God's End Game - Part 47

Series: God's End Game

February 02, 2020
Brad Shockley

Episode Notes

God’s End Game - Part 47 

Last Sunday’s message in the God’s End Game series was a two steps back and three steps forward kind of thing. We reviewed what’s going to happen in the final play of God’s End Game plan:

Jesus is going to literally, physically return to our world from heaven in the same way he left.

When he does, he’ll bring with him those believers who have already died. Those who are alive and remain at that time will meet them in the air.

On that day all believers get their new resurrection bodies.

These resurrection bodies are physical, made of flesh and bone, because Jesus, the firstfruits of the resurrection, came back in a physical body.

In a twist most don’t pick up on in the Bible…

Believers aren’t the only ones given resurrected bodies. Both the just and the unjust are resurrected to eternal life but they don’t spend eternity in the same place.

With the return of Christ and the resurrections comes the hard part, the scary part, the part we wish wasn’t a part of God’s end game but is absolutely necessary, the judgment.

Unbelievers, the unjust, are judged according to their sins and then sentenced to eternal torment.

And even though believers, the just, can’t be judged for their sins, in another twist many Christians aren’t aware of, a judgment still awaits them. 

The judgment for believers is not about whether they get to be with God forever or not — that was settled when they put their faith and trust in Jesus. It’s about their rewards and responsibilities in “heaven” which the apostle John describes as the “new heaven and new earth.”

Revelation 21:1–4 (ESV) — 1 Then I saw a new heaven and a new earth, for the first heaven and the first earth had passed away, and the sea was no more. 2 And I saw the holy city, new Jerusalem, coming down out of heaven from God, prepared as a bride adorned for her husband. 3 And I heard a loud voice from the throne saying, “Behold, the dwelling place of God is with man. He will dwell with them, and they will be his people, and God himself will be with them as their God. 4 He will wipe away every tear from their eyes, and death shall be no more, neither shall there be mourning, nor crying, nor pain anymore, for the former things have passed away.”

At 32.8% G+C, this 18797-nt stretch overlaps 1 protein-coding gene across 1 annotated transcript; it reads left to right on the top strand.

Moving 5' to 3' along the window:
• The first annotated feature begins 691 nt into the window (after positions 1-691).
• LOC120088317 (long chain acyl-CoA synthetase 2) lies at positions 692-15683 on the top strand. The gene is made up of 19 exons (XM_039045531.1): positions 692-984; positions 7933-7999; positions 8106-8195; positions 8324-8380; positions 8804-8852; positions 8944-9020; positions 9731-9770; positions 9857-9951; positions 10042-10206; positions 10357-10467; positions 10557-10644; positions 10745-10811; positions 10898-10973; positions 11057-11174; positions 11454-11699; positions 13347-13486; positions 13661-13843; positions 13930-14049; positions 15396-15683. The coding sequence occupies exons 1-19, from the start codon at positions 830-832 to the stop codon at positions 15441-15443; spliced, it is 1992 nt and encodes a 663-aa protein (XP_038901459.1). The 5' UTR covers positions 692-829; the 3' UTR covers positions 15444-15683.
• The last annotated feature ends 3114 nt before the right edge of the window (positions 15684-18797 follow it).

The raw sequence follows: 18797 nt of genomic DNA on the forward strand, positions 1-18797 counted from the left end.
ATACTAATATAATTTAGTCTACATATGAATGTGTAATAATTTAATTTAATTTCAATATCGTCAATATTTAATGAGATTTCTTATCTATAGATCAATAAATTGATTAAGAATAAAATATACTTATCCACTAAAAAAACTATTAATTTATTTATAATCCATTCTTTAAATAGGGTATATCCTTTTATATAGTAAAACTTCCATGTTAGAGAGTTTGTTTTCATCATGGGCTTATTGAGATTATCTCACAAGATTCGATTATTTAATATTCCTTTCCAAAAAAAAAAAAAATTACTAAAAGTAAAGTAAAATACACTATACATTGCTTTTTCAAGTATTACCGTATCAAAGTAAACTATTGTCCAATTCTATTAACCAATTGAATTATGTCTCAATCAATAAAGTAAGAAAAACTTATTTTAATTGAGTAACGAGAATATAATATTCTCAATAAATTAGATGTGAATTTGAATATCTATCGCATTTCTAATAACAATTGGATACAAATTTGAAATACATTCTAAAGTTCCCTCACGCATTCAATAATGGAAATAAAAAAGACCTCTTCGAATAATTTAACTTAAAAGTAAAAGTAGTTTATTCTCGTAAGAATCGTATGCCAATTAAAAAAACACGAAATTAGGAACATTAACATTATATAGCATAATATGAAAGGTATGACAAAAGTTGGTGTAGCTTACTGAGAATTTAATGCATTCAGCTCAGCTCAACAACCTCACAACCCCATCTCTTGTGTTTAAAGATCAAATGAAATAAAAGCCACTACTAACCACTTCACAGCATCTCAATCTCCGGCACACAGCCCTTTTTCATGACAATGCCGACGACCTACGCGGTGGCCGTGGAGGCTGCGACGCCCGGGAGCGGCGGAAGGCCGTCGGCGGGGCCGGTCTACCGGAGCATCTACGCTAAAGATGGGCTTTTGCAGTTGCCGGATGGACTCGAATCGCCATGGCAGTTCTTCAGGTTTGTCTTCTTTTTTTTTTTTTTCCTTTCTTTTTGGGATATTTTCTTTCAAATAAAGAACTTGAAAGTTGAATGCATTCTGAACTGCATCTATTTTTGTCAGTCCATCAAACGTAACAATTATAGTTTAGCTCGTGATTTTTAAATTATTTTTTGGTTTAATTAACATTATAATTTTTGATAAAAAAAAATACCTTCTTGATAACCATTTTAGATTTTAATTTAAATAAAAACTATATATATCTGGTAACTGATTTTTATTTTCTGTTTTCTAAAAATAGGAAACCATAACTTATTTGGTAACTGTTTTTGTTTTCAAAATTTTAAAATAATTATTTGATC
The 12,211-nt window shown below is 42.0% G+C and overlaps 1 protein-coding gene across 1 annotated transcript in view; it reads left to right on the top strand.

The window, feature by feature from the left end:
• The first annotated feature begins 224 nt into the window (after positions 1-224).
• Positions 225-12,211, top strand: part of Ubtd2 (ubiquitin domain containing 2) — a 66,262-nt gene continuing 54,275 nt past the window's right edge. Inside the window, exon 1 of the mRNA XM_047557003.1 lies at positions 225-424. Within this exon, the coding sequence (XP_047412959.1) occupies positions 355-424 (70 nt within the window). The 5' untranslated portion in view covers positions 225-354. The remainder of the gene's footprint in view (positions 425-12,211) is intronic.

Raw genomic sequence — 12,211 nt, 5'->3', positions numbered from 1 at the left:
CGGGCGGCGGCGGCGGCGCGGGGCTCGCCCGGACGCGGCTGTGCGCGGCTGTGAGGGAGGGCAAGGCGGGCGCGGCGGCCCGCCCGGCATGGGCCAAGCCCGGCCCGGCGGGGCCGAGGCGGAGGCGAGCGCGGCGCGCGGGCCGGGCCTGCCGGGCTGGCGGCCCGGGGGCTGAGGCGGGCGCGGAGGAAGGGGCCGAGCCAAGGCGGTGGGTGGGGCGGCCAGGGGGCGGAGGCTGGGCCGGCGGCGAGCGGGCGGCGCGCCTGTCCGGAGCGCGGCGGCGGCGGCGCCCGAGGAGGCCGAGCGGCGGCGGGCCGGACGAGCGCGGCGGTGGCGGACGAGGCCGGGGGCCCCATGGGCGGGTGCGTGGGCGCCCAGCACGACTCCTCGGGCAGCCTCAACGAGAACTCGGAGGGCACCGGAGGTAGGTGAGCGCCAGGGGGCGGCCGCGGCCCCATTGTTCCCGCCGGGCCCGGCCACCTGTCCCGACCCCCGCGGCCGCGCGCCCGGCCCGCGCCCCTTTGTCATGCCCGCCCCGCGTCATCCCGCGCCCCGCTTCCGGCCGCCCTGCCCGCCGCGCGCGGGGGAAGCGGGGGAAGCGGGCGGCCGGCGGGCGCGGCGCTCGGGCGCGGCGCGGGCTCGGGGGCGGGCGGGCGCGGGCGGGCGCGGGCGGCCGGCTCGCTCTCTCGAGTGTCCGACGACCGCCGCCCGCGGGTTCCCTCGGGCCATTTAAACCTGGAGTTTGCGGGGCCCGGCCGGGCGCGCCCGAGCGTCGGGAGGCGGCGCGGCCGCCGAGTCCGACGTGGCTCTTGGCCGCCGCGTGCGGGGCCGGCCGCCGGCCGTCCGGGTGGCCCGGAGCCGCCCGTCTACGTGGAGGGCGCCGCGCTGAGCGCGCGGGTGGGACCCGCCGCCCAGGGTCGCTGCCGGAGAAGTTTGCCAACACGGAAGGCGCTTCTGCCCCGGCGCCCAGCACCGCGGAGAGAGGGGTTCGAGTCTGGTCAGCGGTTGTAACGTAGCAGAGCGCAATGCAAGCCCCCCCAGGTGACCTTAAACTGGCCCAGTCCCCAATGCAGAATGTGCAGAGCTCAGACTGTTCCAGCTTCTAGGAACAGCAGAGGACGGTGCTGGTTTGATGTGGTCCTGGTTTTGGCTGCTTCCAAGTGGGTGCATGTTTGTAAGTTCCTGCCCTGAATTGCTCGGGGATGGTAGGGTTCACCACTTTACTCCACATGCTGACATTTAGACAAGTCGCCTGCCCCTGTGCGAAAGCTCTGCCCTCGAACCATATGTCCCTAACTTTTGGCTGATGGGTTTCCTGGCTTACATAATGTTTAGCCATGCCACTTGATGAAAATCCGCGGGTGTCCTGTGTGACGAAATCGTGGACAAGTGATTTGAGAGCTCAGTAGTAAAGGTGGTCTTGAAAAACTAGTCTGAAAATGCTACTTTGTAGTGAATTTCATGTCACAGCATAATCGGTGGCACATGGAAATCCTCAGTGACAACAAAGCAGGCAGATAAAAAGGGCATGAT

As I said last week, all of God’s End Game leads up to this final chapter. Note that verse 1 does not say, John saw “heaven.” It says he saw “a new heaven and new earth.” 

We all pretty much use the word “heaven” for the final resting place of believers, the place where we’ll all spend eternity. But in John’s vision it’s called the “new heaven and new earth.”

There’s a distinction to be made here we miss. Technically, heaven is the dwelling place of God. It’s a dimension, a realm we cannot see. The new heaven and earth is a real place of stone and dirt where God will merge the heavenly dimension with the newly redeemed physical realm, literally dwelling among us. That’s the final, eternal reality of all believers. That’s the heaven we really mean when we talk about “heaven” if we understand it to be the place where we’ll spend eternity. Aren’t you glad it’s not all clouds and harps?

If you study this closely, if you put the pieces of the puzzle together, you realize no one is really in “heaven" or hell yet. How can I say that? 

Taking everything we’ve learned so far about God’s End Game, remember the questions I asked last week.

Has Jesus returned yet? Has the resurrection of believers and unbelievers happened yet? Have the judgments happened yet? Has anyone been thrown into the lake of fire yet? Have the first heaven and the first earth passed away? Have the new heavens and the new earth come to pass? Has the New Jerusalem come down from heaven? Has God set up his dwelling place with man? Have all the tears been wiped away yet? Have all the former things passed away yet? 

Then how can anyone be in hell (the lake of fire) or “heaven” (as described in Revelation 21)? They technically can’t be.  So where are they?

I feel certain the Bible gives us enough information to figure that out, at least to some degree. And to help us do that, we’ll begin with a story Jesus told about the afterlife in Luke 16…